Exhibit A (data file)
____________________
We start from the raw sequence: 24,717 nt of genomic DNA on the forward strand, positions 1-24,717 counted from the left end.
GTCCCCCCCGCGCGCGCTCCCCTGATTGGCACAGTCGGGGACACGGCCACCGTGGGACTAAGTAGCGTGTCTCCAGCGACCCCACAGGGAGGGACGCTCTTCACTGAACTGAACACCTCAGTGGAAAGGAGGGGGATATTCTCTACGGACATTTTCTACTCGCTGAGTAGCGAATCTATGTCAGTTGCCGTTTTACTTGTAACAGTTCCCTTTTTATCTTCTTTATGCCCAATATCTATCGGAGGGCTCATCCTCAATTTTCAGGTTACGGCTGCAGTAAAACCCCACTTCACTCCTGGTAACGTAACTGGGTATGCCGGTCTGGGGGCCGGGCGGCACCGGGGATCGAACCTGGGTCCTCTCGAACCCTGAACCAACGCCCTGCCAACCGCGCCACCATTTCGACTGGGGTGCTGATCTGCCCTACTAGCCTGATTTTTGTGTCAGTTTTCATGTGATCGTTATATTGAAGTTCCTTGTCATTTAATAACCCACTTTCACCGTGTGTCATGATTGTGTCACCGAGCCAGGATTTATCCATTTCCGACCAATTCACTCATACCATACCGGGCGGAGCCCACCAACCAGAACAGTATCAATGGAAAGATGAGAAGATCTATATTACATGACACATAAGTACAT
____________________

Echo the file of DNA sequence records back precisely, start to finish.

We start from the raw sequence: 24,717 nt of genomic DNA on the forward strand, positions 1-24,717 counted from the left end.
GTCCCCCCCGCGCGCGCTCCCCTGATTGGCACAGTCGGGGACACGGCCACCGTGGGACTAAGTAGCGTGTCTCCAGCGACCCCACAGGGAGGGACGCTCTTCACTGAACTGAACACCTCAGTGGAAAGGAGGGGGATATTCTCTACGGACATTTTCTACTCGCTGAGTAGCGAATCTATGTCAGTTGCCGTTTTACTTGTAACAGTTCCCTTTTTATCTTCTTTATGCCCAATATCTATCGGAGGGCTCATCCTCAATTTTCAGGTTACGGCTGCAGTAAAACCCCACTTCACTCCTGGTAACGTAACTGGGTATGCCGGTCTGGGGGCCGGGCGGCACCGGGGATCGAACCTGGGTCCTCTCGAACCCTGAACCAACGCCCTGCCAACCGCGCCACCATTTCGACTGGGGTGCTGATCTGCCCTACTAGCCTGATTTTTGTGTCAGTTTTCATGTGATCGTTATATTGAAGTTCCTTGTCATTTAATAACCCACTTTCACCGTGTGTCATGATTGTGTCACCGAGCCAGGATTTATCCATTTCCGACCAATTCACTCATACCATACCGGGCGGAGCCCACCAACCAGAACAGTATCAATGGAAAGATGAGAAGATCTATATTACATGACACATAAGTACAT